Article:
Privette Doctrine Doesn't Bar Contractor's Suit Over 'Dilapidated' Roof

Published by WorkCompCentral,by Emily Brill

A window cleaner who fell off a roof may proceed with his negligence lawsuit against a Los Angeles County homeowner, the 2nd District Court of Appeal decided Wednesday.

Independent contractors like Luis Gonzalez generally aren’t allowed to sue those who hire them. But California law recognizes two exceptions to the rule, and the 2nd DCA found that Gonzalez meets the criteria for one of them.

The 2nd DCA’s decision reversed the ruling of the Los Angeles County Superior Court, which had granted summary judgment in favor of the homeowner, John Mathis.

Mathis owns a home in Los Angeles County. Beginning in 2007, his housekeeper, Marcia Carrasco, periodically hired Gonzalez’s company, Hollywood Hills Window Cleaning Co., to do maintenance work.

On Aug. 1, 2012, two of Gonzalez’s employees were working on a skylight over Mathis’s indoor pool.

Carrasco noticed that water was leaking from the skylight into the pool area, and she asked Gonzalez tell his workers to use less water. Gonzalez climbed onto the roof to deliver the message, but he lost his footing while walking back to the ladder and fell off.

In April 2014, Gonzalez sued Mathis for negligence. He said the area of the roof that housed the skylight was ill-maintained and constructed in a way that posed hazards to workers.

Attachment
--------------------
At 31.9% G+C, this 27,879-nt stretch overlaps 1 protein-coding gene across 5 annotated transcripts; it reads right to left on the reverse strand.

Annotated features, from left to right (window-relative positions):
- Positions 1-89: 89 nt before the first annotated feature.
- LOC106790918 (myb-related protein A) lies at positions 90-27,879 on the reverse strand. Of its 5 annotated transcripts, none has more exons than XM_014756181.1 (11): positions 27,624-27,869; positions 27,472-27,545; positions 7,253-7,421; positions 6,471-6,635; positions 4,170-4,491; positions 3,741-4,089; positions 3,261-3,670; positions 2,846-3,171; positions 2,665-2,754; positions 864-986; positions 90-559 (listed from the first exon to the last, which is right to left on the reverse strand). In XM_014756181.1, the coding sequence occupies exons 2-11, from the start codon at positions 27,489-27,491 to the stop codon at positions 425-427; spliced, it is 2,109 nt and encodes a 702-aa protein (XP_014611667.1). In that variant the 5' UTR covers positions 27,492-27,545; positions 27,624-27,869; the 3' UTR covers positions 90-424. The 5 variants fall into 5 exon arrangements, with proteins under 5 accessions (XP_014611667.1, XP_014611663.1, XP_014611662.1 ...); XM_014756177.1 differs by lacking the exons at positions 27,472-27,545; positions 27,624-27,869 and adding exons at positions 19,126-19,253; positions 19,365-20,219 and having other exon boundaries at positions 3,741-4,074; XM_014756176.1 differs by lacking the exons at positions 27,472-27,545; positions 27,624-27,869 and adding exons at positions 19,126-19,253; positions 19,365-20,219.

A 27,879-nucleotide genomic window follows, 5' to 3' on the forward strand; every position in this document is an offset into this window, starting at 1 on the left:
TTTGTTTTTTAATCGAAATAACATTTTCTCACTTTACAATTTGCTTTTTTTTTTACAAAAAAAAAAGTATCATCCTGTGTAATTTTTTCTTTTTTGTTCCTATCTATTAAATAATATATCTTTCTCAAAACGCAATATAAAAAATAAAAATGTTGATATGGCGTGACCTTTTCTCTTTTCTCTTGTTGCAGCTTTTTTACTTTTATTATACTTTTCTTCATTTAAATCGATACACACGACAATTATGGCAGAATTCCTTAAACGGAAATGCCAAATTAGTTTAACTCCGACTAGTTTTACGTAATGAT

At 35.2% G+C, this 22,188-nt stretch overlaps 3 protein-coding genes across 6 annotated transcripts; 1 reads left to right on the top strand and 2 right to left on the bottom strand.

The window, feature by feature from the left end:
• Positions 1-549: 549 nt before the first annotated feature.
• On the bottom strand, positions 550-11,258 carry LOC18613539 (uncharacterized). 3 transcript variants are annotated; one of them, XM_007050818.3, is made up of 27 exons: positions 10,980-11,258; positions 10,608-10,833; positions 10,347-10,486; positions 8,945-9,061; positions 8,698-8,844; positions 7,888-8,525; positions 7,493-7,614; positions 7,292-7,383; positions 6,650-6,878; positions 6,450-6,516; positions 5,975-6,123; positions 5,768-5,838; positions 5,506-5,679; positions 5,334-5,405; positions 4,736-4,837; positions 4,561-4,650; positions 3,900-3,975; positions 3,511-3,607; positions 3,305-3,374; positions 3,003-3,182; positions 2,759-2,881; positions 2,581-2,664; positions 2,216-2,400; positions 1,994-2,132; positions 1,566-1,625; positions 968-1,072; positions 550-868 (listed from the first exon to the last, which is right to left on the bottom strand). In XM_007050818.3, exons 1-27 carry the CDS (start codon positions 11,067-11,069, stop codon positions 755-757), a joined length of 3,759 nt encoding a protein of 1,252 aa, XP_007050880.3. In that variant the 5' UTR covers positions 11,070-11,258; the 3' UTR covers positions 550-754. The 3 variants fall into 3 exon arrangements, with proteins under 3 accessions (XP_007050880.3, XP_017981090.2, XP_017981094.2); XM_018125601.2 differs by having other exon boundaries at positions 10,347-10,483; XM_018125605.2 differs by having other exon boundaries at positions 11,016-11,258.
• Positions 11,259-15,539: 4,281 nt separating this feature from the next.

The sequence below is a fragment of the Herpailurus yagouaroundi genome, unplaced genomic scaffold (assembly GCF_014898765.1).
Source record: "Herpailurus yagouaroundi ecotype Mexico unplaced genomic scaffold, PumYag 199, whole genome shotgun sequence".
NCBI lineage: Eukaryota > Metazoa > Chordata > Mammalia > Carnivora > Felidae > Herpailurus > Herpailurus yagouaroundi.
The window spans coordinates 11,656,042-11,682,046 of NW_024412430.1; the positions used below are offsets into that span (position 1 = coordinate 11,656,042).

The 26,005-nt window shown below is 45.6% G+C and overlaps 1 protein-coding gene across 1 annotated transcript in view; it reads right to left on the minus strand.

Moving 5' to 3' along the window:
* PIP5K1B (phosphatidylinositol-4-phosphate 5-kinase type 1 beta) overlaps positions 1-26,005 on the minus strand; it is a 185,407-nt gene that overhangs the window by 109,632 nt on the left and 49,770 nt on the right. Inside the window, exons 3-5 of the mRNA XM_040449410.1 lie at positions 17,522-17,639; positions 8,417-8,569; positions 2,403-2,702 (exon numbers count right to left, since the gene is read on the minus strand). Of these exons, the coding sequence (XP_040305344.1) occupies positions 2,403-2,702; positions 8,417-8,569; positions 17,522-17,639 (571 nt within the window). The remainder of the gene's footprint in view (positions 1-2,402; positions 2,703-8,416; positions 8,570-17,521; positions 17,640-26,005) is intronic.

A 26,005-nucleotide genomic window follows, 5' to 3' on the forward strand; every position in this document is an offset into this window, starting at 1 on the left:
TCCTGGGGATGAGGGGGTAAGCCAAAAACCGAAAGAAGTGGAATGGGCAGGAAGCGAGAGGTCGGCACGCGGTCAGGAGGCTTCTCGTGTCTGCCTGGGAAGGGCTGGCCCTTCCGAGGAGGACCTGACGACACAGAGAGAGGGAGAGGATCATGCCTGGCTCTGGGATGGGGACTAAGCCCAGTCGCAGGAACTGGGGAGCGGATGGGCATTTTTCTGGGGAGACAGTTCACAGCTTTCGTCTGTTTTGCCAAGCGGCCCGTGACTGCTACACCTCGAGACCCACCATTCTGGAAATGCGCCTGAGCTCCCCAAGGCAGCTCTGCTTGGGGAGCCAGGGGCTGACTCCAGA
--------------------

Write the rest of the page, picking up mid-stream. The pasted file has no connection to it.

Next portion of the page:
In court, Gonzalez testified that he had told Carrasco the roof’s shingles were “dilapidated and slippery” before the incident, but nothing was done.

Mathis filed a motion for summary judgment, saying that the Privette doctrine prevented Gonzalez from suing.

The Privette doctrine refers to a legal theory advanced by the California Supreme Court in 1993’s Privette v. Superior Court. The theory holds that independent contractors cannot sue their hirers unless they meet certain criteria.

Case law went on to define that criteria. Now, independent contractors can sue property owners if their hirer “retains … control of any part of the work,” or if the hirer subjected them to “concealed hazards” or “known hazards the contractor could not have remedied through the adoption of reasonable safety precautions.”

Gonzalez argued that there was no way he could have avoided walking on a “slippery, unprotected and narrow catwalk” to reach the skylight, because ventilation pipes and mechanical equipment blocked the rest of the roof.

Mathis argued that Gonzalez actually could have avoided walking along the catwalk by taking another route across the roof. He showed a video, taken in 2015, of a person traversing the roof without using the catwalk.

The 2nd DCA said the video didn’t conclusively establish that Gonzalez could have walked a different way. After all, Gonzalez’s fall took place three years before the video was taken, Judge Laurie Zelon wrote for the unanimous court.